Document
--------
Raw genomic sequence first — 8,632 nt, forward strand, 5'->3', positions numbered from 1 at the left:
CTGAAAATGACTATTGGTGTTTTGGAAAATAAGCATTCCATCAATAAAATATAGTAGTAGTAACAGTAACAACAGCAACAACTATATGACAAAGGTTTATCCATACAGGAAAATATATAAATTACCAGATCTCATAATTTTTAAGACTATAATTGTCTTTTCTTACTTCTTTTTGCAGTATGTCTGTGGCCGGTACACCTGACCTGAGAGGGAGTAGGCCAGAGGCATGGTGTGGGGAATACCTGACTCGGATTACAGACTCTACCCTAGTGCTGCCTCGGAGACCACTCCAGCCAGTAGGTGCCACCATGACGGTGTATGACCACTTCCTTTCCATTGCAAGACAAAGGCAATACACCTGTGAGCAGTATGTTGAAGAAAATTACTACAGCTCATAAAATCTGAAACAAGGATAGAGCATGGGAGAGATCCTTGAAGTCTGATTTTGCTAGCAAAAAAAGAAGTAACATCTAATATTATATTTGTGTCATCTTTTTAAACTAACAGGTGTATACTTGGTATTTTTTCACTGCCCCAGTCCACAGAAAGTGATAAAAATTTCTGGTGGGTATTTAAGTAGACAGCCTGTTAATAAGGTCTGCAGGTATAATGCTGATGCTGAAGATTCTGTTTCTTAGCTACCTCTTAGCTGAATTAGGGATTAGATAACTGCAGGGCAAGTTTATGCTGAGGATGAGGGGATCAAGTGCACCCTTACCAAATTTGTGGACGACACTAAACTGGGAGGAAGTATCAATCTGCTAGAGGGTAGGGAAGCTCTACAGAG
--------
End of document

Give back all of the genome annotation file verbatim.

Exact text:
Raw genomic sequence first — 8,632 nt, forward strand, 5'->3', positions numbered from 1 at the left:
CTGAAAATGACTATTGGTGTTTTGGAAAATAAGCATTCCATCAATAAAATATAGTAGTAGTAACAGTAACAACAGCAACAACTATATGACAAAGGTTTATCCATACAGGAAAATATATAAATTACCAGATCTCATAATTTTTAAGACTATAATTGTCTTTTCTTACTTCTTTTTGCAGTATGTCTGTGGCCGGTACACCTGACCTGAGAGGGAGTAGGCCAGAGGCATGGTGTGGGGAATACCTGACTCGGATTACAGACTCTACCCTAGTGCTGCCTCGGAGACCACTCCAGCCAGTAGGTGCCACCATGACGGTGTATGACCACTTCCTTTCCATTGCAAGACAAAGGCAATACACCTGTGAGCAGTATGTTGAAGAAAATTACTACAGCTCATAAAATCTGAAACAAGGATAGAGCATGGGAGAGATCCTTGAAGTCTGATTTTGCTAGCAAAAAAAGAAGTAACATCTAATATTATATTTGTGTCATCTTTTTAAACTAACAGGTGTATACTTGGTATTTTTTCACTGCCCCAGTCCACAGAAAGTGATAAAAATTTCTGGTGGGTATTTAAGTAGACAGCCTGTTAATAAGGTCTGCAGGTATAATGCTGATGCTGAAGATTCTGTTTCTTAGCTACCTCTTAGCTGAATTAGGGATTAGATAACTGCAGGGCAAGTTTATGCTGAGGATGAGGGGATCAAGTGCACCCTTACCAAATTTGTGGACGACACTAAACTGGGAGGAAGTATCAATCTGCTAGAGGGTAGGGAAGCTCTACAGAG